“Before the passage of the levy in November, Mount Gilead Public Library depended exclusively on the PLF,” Kirk continued. “Even with the proceeds from the levy, the majority of the library’s revenue will still be the PLF.”

While some libraries receive money through property tax levies, 58 public libraries in Ohio do not have that source of support. The remaining libraries, without passed levies, rely on the PLF for funding.

Ohio has the highest library use per capita in the United States; more than 8.7 million Ohioans are library cardholders, which is nearly 80 percent of the population.

Cardington-Lincoln Public Library director Lisa Murray shared her concerns about the proposed reduction in the PLF, which currently accounts for 92 percent of the library’s funding.

“Public library funding is tied to the General Revenue Fund (GRF) and therefore ebbs and flows with the economy,” she said. “Economic decline since 2001, combined with additional reductions imposed on the PLF, has left the library operating at the same level of funding as 1997. Further cuts would have a negative impact on Cardington. I am advocating against this cut because it is time for the legislature to protect the PLF and return funding to libraries. The issue with public library funding is the cumulative effect of 15 years of declining revenue.”

Currently, no other state gives as much government funding per capita as Ohio.

Murray says that large funding pool has allowed Ohioans access to any library in the state regardless of where they live.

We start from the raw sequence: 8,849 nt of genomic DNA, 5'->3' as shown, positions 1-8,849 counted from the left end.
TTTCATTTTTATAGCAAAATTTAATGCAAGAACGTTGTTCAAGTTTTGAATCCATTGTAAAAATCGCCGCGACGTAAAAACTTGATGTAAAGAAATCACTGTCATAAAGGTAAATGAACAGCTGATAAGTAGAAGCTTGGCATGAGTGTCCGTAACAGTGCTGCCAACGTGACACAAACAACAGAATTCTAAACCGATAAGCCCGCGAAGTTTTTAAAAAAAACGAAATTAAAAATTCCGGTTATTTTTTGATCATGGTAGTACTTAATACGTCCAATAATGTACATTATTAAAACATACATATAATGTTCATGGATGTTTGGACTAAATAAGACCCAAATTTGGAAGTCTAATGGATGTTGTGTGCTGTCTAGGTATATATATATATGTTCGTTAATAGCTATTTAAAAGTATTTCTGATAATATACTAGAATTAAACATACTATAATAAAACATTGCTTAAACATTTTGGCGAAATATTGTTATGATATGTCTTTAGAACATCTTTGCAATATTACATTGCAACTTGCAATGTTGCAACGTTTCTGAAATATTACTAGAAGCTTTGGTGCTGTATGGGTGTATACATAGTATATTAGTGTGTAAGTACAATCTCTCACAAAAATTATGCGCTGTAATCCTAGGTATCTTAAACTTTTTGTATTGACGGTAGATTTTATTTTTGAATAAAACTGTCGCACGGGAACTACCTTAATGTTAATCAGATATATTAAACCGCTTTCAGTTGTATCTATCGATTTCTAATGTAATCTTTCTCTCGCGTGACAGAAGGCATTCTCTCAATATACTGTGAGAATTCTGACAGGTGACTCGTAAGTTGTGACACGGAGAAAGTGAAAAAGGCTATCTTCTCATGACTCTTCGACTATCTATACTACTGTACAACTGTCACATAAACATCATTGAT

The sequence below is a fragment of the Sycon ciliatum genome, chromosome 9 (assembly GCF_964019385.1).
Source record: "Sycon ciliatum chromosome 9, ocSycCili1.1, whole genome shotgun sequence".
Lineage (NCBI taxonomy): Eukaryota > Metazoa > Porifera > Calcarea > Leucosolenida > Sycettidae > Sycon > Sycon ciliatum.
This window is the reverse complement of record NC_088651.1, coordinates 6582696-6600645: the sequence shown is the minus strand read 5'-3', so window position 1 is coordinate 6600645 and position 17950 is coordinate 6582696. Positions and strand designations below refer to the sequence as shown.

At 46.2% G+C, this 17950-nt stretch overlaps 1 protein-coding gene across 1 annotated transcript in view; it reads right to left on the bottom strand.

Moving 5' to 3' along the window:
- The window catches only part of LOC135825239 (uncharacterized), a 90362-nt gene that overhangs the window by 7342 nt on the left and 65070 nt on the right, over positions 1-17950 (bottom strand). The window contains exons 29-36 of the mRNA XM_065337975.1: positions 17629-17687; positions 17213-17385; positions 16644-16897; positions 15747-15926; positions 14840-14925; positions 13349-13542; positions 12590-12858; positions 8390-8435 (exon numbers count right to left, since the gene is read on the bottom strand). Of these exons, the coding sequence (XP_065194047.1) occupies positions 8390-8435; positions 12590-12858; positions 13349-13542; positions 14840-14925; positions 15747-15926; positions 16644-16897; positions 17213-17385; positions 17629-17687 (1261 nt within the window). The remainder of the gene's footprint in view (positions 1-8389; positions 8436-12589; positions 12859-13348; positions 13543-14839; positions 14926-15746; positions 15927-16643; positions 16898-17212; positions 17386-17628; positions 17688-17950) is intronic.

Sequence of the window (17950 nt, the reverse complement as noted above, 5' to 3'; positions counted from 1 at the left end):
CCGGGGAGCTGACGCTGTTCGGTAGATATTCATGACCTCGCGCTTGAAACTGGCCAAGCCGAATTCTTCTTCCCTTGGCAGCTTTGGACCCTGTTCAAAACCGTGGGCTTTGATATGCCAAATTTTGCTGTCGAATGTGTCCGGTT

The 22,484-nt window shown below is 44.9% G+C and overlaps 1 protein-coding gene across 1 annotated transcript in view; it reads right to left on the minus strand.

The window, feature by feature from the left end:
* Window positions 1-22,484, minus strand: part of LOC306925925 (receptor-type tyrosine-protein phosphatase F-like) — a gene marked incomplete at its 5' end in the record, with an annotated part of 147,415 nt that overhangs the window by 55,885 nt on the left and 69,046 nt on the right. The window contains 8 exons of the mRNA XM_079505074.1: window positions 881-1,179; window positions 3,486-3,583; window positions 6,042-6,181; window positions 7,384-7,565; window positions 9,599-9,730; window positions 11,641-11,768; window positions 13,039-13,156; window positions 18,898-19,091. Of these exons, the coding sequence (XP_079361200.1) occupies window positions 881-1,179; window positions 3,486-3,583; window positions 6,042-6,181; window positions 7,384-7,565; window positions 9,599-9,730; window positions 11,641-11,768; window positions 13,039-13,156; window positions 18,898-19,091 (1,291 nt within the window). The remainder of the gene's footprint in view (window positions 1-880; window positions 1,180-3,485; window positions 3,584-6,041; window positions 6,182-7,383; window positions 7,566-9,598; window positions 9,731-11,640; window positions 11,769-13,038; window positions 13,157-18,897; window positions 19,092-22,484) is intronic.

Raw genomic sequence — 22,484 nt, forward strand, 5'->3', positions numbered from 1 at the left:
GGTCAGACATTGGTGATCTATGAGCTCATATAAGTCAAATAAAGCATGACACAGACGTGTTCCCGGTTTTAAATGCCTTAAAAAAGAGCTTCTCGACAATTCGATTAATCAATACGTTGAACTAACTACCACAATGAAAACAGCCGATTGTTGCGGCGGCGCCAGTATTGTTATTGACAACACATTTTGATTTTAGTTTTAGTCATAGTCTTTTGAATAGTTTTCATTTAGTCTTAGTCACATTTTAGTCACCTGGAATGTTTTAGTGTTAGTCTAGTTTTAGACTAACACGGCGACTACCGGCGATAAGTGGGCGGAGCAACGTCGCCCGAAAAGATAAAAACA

“It provides equal funding that ensures a high standard of library service to citizens in all counties, regardless of economic factors,” she said. “It even provides access to the Internet at each library because of the PLF-funded Ohio Public Library Information Network (OPLIN).”

“Consolidation and collaboration are also being emphasized in recent legislative actions. Libraries have always been big collaborators, with one another and with others,” she continued. “But occasionally I hear talk of legislating counties to consolidate their independent libraries into a single library system. Ignore the hurdles wrapped in the details of something like this and assume this were to be done. It would be far more devastating to the small rural independent library than underfunding. The result, among other changes, would likely be a central library with satellite locations offering far fewer services (if any) than communities are currently accustom. On the other hand, a county library system allows more flexibility to place services where they are most needed in a county.”

The state legislature is set to decide on the details of Kasich’s budget in the coming weeks. For more details visit:

File photo

The Mount Gilead Library, along with other area libraries, could face cutbacks in funding if Kasich’s budget proposal is approved. photo

The Mount Gilead Library, along with other area libraries, could face cutbacks in funding if Kasich’s budget proposal is approved.

By Zach Jones

[email protected]

Reach Jones at 419-946-3010 or at [email protected]

Reach Jones at 419-946-3010 or at [email protected]